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An Independent Monthly Newspaper Serving the Community since 1988
  Night Sky
 

.Enjoy our starry night skies
Be a considerate neighbor: reduce nighttime glare.
Shield your outside lights downward.
Let the stars light up the night.

September night sky

Charlie Christmann

Disappearing Stars

Current theories of the universe tell us that space itself is expanding, pushing galactic clusters farther and farther apart at ever increasing speeds. Astronomers say we are in the golden years of astrophysics, because we have the technology to study the galaxies and stars, and the edge of the universe is still visible. Continued accelerating expansion of the universe means that several billions of years from now, far away galaxies may start “dropping” out of the visibility radius of even our most powerful telescopes. Eventually, perhaps in a trillion years, only our local stars will be visible—no distant galaxies.

Stars Gone Missing

Unfortunately, we do not need to wait for billions of years to see the stars disappear. In many parts of the world, only the bright planets and the moon are visible in the night sky. In most cities today, less than ten stars are visible. Why? Light pollution. Light from our cities has so polluted our night sky that all we see is a glow overhead.

Even in rural areas, the stars are slowing fading as the light domes created by the growing city lights spill over. Many locations in rural America will never be able to see the Milky Way or the fainter constellations. If trends continue, only the most remote locations will have a chance of seeing the sky as our ancestors saw it.

The map above shows the light intensity emitted from central New Mexico. Look at the size of the blob carved out from Belen to Bernalillo. In the bright white area, a dozen or so stars are all you will see at night.
Look at the map again. Placitas and the east side of the Sandias are in a grey area, showing some light pollution. Even here, the Milky Way is getting difficult to see, and if you can see it, much of the intricate structure is missing. If you look south from Placitas, the lights of Albuquerque have blotted out most of the constellations up to twenty degrees above the horizon. Look north. The expanding light dome of Santa Fe and the casino are starting to erase parts of the sky.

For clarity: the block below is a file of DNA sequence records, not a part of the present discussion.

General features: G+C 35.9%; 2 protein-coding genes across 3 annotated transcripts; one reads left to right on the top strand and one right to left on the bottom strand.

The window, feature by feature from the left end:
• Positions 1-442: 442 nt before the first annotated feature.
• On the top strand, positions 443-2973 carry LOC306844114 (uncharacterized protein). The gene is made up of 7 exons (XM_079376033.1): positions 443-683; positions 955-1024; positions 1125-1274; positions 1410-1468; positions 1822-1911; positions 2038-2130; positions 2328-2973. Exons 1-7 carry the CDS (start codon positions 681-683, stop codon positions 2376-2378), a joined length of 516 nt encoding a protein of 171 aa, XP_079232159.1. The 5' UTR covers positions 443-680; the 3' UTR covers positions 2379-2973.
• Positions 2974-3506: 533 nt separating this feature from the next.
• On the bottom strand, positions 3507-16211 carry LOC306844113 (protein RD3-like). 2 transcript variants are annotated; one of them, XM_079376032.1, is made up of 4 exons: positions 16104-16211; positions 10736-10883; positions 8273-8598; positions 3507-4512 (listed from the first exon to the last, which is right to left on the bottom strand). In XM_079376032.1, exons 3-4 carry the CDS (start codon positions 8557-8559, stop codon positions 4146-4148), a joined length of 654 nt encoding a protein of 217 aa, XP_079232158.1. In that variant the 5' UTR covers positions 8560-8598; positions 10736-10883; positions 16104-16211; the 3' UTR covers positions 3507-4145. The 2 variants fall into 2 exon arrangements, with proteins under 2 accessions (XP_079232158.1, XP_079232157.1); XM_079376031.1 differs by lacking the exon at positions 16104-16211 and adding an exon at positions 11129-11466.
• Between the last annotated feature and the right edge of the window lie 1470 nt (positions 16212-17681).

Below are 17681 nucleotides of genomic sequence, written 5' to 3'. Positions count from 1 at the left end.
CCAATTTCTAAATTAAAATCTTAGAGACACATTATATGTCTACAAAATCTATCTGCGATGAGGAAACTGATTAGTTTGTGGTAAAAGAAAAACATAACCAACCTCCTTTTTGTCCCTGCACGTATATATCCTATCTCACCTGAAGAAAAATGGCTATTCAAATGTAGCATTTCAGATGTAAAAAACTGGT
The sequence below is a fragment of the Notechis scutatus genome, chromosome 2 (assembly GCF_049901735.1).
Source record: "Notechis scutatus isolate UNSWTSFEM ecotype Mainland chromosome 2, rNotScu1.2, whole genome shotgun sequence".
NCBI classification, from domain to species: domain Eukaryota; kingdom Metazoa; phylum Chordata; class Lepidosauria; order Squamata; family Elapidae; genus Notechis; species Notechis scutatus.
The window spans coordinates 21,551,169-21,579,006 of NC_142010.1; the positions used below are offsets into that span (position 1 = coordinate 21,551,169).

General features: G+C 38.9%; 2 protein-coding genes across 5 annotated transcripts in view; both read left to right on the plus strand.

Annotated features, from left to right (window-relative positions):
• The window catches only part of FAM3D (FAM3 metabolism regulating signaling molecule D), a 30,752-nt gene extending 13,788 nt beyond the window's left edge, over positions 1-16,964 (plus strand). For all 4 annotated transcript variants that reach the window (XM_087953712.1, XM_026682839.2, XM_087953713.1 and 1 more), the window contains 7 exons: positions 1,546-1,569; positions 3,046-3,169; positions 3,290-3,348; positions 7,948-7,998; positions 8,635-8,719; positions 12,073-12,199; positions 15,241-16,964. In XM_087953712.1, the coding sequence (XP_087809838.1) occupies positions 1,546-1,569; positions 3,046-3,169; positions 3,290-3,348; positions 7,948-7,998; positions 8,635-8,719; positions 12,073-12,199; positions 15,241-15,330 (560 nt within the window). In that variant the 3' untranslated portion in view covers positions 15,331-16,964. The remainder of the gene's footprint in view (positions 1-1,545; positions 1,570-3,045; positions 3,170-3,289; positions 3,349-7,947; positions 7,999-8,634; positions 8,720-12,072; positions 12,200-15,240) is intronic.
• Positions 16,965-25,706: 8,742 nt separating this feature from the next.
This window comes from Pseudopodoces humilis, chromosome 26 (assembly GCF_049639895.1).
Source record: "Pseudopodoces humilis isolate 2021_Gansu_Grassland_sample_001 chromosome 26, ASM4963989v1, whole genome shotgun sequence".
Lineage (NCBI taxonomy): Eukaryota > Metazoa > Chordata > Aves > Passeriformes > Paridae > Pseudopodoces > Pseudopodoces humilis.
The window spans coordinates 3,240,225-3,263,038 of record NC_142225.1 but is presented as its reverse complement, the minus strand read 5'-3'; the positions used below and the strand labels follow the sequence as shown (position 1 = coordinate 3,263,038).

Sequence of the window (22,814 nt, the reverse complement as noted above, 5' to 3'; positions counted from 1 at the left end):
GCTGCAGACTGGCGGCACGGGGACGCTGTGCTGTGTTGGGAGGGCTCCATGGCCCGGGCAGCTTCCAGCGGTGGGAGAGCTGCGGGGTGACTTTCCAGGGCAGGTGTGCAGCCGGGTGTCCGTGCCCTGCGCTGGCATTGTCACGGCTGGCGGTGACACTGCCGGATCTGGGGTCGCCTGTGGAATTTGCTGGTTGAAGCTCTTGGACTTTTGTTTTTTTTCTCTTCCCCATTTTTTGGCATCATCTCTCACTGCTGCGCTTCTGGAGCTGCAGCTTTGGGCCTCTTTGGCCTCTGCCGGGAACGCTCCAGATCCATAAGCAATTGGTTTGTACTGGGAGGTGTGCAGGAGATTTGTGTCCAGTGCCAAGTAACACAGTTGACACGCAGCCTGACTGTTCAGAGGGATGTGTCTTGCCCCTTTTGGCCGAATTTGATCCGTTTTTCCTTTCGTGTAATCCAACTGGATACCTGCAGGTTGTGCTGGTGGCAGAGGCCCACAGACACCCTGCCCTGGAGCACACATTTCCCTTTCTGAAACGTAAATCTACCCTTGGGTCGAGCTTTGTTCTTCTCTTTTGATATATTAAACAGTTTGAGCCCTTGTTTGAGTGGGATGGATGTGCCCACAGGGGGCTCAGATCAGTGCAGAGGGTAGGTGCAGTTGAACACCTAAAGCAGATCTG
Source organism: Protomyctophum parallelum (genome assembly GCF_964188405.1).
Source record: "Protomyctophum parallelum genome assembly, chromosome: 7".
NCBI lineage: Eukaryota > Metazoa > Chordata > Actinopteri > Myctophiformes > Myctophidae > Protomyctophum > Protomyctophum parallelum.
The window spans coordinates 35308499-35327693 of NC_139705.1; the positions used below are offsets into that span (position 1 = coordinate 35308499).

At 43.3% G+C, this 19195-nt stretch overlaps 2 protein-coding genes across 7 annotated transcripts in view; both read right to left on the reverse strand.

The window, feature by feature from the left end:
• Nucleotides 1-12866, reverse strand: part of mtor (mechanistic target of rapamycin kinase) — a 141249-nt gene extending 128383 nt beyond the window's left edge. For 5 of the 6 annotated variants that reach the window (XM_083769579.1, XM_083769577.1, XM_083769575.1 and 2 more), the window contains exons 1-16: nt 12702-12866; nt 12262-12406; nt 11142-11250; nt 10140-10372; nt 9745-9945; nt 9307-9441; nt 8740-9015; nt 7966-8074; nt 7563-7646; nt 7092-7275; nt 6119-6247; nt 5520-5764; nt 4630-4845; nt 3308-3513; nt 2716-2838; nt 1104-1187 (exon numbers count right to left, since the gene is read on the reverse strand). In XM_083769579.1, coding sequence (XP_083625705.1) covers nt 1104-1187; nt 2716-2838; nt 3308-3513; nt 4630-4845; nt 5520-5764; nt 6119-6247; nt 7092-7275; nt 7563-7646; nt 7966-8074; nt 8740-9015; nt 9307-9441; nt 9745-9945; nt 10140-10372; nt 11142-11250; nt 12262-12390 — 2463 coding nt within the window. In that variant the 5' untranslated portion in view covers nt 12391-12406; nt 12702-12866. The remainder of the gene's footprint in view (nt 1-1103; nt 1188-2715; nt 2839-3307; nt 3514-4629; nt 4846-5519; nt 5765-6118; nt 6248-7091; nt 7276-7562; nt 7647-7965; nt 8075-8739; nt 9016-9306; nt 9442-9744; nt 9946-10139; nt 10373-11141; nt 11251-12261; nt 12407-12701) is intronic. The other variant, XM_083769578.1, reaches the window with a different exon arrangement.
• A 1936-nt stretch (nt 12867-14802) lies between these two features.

Rural Lighting Pollution

Looking around the Placitas neighborhoods, there are houses with all kinds of lights blasting photons visible for miles around. Driving past the pump station on Camino de las Huertas at night can be disconcerting with the bright spotlight emanating from a house on the hill west of the station. Closer to the village, there is a home with an old-style, unshielded streetlight spewing light pollution up, down, and everywhere. In my neighborhood, I can see several homes with outside spotlights blasting into my bedroom all night long. Hopefully most of these residents are new to the area and are just afraid of the dark and will learn that, here, in Placitas, there is little to fear from the night, and that we like our skies dark and starry.

Don’t Contribute to Pollution

Here are some suggestions to save both energy and the night sky:

  • Turn off your outside lights when you are not outside.
  • If you must have outdoor lighting, use proper shielding to direct the light toward the ground.7
  • If you can see the source of the light while standing at the edge of your property, it is likely shining into someone’s windows.

The proposed Placitas Area Plan contains strict lighting requirements. It is stated that outdoor light fixtures must comply with the following:

  • Fixtures shall be shielded such that light rays emitted by the fixture are projected at 45 degrees from a point on the fixture where light is emitted.
  • Where used for security purposes, or to illuminate walkways, equipment yards and parking lots, only shielded outdoor light fixtures shall be utilized.
  • Fixtures shall be required to have all light focused downward.
  • Exterior lighting shall be shielded in such a manner as to confine emitted light within the boundary of the property from which it originated.
  • Outdoor light fixtures shall be limited to 16 feet in height.
  • Any illuminated on-premise advertising sign shall be turned off between 11:00 p.m. and sunrise, except that on-premise signs may remain illuminated while a business is open to the public.
  • All non-conforming lighting installed prior to the effective date of this Ordinance shall be altered or replaced in order to conform within two years.

For more information, see the International Dark Skies Association website at www.darksky.org and become a better, more considerate neighbor.

The Planets and Moon

  • Mercury will be well hidden by the sun this month until the last week of the month when it will be low in the west after sunset.
  • Look for Venus in the east before sunrise. Fifteen minutes before sunrise on the 12th, look for Venus four degrees to the upper left of the moon.
  • Mars is low in the west after sunset through mid-month. On the 19th, close to the SW horizon, look for Mars and crescent moon one hour after sunset.
  • Jupiter rises after midnight in the east. The morning of the eighth, an hour before sunrise, look for Jupiter just above the moon. To the right is Aldebaran, and below is Orion.
  • Saturn is below Mars, low on the ESE horizon after sunset.
  • The moon is new at 8:11 p.m. on the 14th and full at 9:19 p.m. on the 29th.
  • Autumn begins at 8:49 a.m. on the 22nd.
 
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